Health and nutrition benefits of lactose


What is Lactose?

Lactose is a naturally occurring sugar present in milk. It is found in varying concentrations in mammalian milk, but approximately 4.7% of cow’s milk composed of lactose[i]. Lactose consists of glucose and galactose, two simple sugars. Glucose is used as a source of energy in the body whilst galactose is used as part of glycoproteins and glycolipids[ii]. As lactose is found in mammalian milks it provides an important source of energy to new-borns including humans. For example, human milk contains 7.2% lactose, which can provide up to 50% of an infant’s energy needs.


Benefits of Lactose

Dairy products contain variable levels of lactose and feature prominently in the nutritional recommendations throughout the world. Lactose can enhance intestinal absorption of nutrients including calcium, zinc and magnesium in infants and potentially in the elderly2. There is also emerging evidence that lactose can have a prebiotic effect- meaning it may stimulate growth and activity of “good” gut bacteria[i]. Lactose may also have applications in sports nutrition a pre-, during and post exercise fuel[ii]. One recent study assessed how lactose was metabolised compared to sucrose or water during 150 minutes of cycling. Lactose and sucrose were metabolised (oxidised) at similar rates, suggesting that lactose was used a fuel source at a similar rate as sucrose during exercise[iii].

Glycaemic index

The glycaemic index (GI) is a metric that compares a foods capacity to increase blood glucose compared to a control such as bread or glucose. Foods with a low GI cause a slower release in blood glucose levels compared to foods with a high index, where a more rapid increase is observed6. The GI of foods can be used in conjunction with information about food composition to guide informed food choices, for example in diabetes management. Lactose is broken down into glucose and galactose, which is further converted to glucose in the liver. This additional step, where galactose is converted into glucose, slows the release of glucose. The GI of lactose is approximately 46, indicating lactose falls within the low GI group[i]. Lactose has a more favourable GI compared to other sugars such as glucose or sucrose.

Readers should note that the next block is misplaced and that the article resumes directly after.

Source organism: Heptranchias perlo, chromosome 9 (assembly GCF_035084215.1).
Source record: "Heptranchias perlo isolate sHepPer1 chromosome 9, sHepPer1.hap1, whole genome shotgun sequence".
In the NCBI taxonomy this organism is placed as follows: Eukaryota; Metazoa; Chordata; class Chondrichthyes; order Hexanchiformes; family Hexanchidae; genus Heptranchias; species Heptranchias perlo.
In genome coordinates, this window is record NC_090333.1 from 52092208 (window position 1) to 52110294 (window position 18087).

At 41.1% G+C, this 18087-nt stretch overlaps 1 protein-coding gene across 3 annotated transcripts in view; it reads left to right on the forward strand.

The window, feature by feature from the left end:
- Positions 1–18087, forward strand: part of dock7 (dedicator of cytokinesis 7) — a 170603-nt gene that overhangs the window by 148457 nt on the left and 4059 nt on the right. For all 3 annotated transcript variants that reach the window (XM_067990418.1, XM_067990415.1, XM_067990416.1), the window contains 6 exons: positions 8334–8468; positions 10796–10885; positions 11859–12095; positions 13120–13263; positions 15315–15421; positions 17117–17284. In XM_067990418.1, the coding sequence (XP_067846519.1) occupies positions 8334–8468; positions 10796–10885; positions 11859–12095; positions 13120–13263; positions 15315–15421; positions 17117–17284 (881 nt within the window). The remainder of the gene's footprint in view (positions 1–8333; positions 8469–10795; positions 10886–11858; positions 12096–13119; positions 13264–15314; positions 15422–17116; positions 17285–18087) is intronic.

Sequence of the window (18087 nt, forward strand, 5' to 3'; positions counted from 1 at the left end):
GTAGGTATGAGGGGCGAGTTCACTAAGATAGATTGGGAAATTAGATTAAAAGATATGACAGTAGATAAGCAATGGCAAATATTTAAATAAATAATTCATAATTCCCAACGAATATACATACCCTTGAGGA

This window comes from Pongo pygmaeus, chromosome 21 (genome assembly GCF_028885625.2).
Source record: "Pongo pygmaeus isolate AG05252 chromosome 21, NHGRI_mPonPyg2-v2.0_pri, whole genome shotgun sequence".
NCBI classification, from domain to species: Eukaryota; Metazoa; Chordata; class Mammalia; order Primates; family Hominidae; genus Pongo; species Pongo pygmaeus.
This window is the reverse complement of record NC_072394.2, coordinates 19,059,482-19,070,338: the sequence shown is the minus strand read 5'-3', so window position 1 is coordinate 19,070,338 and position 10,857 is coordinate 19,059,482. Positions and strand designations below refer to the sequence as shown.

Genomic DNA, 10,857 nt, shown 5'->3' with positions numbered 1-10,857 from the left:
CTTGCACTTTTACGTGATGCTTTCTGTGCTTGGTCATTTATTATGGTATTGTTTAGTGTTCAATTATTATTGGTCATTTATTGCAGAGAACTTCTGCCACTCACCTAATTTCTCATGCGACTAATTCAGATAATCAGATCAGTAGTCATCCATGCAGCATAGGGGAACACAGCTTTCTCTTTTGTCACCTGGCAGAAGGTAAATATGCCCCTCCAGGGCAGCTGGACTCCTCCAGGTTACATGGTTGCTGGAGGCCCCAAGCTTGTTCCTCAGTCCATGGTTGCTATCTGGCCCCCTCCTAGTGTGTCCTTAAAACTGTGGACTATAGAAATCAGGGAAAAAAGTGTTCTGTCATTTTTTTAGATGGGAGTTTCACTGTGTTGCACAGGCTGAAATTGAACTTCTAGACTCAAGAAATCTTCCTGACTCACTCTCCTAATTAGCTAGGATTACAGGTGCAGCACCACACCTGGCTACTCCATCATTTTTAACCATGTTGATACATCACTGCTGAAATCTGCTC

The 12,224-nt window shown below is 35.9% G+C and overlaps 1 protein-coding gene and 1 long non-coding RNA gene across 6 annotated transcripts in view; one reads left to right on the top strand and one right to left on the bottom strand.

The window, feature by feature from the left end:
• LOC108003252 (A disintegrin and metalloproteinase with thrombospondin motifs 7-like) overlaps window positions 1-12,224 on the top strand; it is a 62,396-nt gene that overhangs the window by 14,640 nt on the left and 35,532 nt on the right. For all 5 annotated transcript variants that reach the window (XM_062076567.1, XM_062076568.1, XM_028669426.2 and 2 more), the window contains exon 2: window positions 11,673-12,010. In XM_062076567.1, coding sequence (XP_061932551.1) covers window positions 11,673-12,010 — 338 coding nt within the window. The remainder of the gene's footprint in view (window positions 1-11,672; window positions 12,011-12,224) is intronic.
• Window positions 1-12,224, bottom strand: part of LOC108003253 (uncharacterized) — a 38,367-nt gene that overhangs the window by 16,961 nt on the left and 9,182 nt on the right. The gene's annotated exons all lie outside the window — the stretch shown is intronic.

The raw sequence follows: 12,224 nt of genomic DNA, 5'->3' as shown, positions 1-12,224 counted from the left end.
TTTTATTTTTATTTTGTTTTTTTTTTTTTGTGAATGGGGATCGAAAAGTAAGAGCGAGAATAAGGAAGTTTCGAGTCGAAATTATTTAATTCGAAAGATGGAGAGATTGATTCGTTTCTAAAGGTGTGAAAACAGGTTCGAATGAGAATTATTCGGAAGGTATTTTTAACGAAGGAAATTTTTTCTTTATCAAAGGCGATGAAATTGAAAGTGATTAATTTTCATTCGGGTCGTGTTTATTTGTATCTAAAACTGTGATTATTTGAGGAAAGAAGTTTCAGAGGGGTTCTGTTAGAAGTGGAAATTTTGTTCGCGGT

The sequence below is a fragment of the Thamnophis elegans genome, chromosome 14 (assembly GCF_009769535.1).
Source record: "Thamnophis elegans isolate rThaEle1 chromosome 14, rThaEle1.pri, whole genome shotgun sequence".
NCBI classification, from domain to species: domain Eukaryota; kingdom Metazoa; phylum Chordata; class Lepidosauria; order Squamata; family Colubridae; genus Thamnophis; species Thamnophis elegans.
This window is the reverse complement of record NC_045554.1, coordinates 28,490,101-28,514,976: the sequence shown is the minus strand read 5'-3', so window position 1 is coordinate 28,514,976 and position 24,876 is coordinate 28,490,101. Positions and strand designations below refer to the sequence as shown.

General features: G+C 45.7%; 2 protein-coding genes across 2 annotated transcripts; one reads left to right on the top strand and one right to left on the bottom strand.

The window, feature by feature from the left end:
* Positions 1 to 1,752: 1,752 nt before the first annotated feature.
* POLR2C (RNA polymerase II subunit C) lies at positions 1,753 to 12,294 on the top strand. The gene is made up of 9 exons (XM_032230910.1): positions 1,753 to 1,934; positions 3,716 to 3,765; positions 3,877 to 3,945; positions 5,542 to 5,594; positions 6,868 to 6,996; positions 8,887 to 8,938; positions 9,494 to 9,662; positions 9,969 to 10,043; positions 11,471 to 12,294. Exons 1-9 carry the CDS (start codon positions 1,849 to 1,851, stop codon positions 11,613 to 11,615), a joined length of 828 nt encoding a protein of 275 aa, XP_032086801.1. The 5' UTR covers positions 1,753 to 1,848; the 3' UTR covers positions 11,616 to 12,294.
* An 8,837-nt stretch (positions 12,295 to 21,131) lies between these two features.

Tirlán Ingredients

Tirlán Ingredients supply refined, medium and fine milled lactose in 40, 80, 100 and 200 mesh sizes.

Our lactose has a clean flavour profile and good solubility, making it ideal for use across a range of applications.

In chocolate, lactose brings a softer taste and a range of cohesive textures. It also helps with chocolate crystallisation, and can assist with mouthfeel from smooth to crunchy.

In Bakery applications lactose provides a low sweetness option and its low solubility promotes caramelization.

Lactose can also be used in seasonings to aid colour and flavour enhancement. It also has emulsifying properties, can be used as a filler and binder and is often used as part of cost reduction, as part of liquid milk or milk powder standardization. Here at Tirlán we are happy to discuss our lactose offering and various applications it can be used in.

For more information on our Lactose Ingredient offering, click here 

[1] Romero-Velarde E. et al., 2019. The importance of lactose in the human diet: Outcomes of a Mexican consensus meeting. Nutrients, 11(11), p.2737.
[1] International Dairy Federation (IDF) (2021) ‘Lactose, and important nutrient: Advocating a revised policy approach for dairy and its intrinsic sugars’ Bulletin of the International Dairy Federation; 509/2021
[1] Gänzle, M.G., 2019. Lactose—a conditional prebiotic?. In Lactose (pp. 155-173). Academic Press.
[1] Odell, O.J. and Wallis, G.A., 2021. The application of lactose in sports nutrition. International Dairy Journal, 116, p.104970.
[1] Odell OJ, Podlogar T, Wallis GA. Comparable Exogenous Carbohydrate Oxidation from Lactose or Sucrose during Exercise. Med Sci Sports Exerc. 52(12):2663-72, 2020
[1] Atkinson, F, et al., 2021. International tables of glycemic index and glycemic load values 2021: a systematic review. The American journal of clinical nutrition, 114(5), pp.1625-1632.